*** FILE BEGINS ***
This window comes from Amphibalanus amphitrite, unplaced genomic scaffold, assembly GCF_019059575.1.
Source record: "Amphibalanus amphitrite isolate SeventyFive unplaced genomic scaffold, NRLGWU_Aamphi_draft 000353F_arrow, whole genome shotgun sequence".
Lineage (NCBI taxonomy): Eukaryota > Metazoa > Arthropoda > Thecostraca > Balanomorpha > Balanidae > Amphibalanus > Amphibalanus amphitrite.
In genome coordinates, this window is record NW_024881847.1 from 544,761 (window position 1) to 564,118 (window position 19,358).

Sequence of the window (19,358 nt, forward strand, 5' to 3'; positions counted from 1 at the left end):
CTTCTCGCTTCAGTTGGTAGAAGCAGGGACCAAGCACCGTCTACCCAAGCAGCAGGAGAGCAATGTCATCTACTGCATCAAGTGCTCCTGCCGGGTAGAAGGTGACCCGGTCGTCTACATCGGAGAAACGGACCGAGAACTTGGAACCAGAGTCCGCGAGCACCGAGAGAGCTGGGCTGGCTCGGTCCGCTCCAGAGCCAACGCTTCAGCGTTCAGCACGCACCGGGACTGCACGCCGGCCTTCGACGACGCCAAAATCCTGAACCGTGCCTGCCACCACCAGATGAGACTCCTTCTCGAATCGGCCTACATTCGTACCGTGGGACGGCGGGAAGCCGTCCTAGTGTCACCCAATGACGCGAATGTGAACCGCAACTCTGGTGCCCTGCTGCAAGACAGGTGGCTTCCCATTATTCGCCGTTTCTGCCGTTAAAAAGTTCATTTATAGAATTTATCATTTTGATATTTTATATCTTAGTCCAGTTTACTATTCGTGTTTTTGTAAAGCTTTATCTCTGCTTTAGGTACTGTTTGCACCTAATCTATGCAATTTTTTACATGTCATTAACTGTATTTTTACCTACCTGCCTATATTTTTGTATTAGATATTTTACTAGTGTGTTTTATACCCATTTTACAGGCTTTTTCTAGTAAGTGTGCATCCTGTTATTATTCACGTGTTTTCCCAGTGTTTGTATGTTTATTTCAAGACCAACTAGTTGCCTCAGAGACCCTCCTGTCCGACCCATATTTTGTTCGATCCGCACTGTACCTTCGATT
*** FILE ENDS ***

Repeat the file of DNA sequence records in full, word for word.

This window comes from Amphibalanus amphitrite, unplaced genomic scaffold, assembly GCF_019059575.1.
Source record: "Amphibalanus amphitrite isolate SeventyFive unplaced genomic scaffold, NRLGWU_Aamphi_draft 000353F_arrow, whole genome shotgun sequence".
Lineage (NCBI taxonomy): Eukaryota > Metazoa > Arthropoda > Thecostraca > Balanomorpha > Balanidae > Amphibalanus > Amphibalanus amphitrite.
In genome coordinates, this window is record NW_024881847.1 from 544,761 (window position 1) to 564,118 (window position 19,358).

Sequence of the window (19,358 nt, forward strand, 5' to 3'; positions counted from 1 at the left end):
CTTCTCGCTTCAGTTGGTAGAAGCAGGGACCAAGCACCGTCTACCCAAGCAGCAGGAGAGCAATGTCATCTACTGCATCAAGTGCTCCTGCCGGGTAGAAGGTGACCCGGTCGTCTACATCGGAGAAACGGACCGAGAACTTGGAACCAGAGTCCGCGAGCACCGAGAGAGCTGGGCTGGCTCGGTCCGCTCCAGAGCCAACGCTTCAGCGTTCAGCACGCACCGGGACTGCACGCCGGCCTTCGACGACGCCAAAATCCTGAACCGTGCCTGCCACCACCAGATGAGACTCCTTCTCGAATCGGCCTACATTCGTACCGTGGGACGGCGGGAAGCCGTCCTAGTGTCACCCAATGACGCGAATGTGAACCGCAACTCTGGTGCCCTGCTGCAAGACAGGTGGCTTCCCATTATTCGCCGTTTCTGCCGTTAAAAAGTTCATTTATAGAATTTATCATTTTGATATTTTATATCTTAGTCCAGTTTACTATTCGTGTTTTTGTAAAGCTTTATCTCTGCTTTAGGTACTGTTTGCACCTAATCTATGCAATTTTTTACATGTCATTAACTGTATTTTTACCTACCTGCCTATATTTTTGTATTAGATATTTTACTAGTGTGTTTTATACCCATTTTACAGGCTTTTTCTAGTAAGTGTGCATCCTGTTATTATTCACGTGTTTTCCCAGTGTTTGTATGTTTATTTCAAGACCAACTAGTTGCCTCAGAGACCCTCCTGTCCGACCCATATTTTGTTCGATCCGCACTGTACCTTCGATT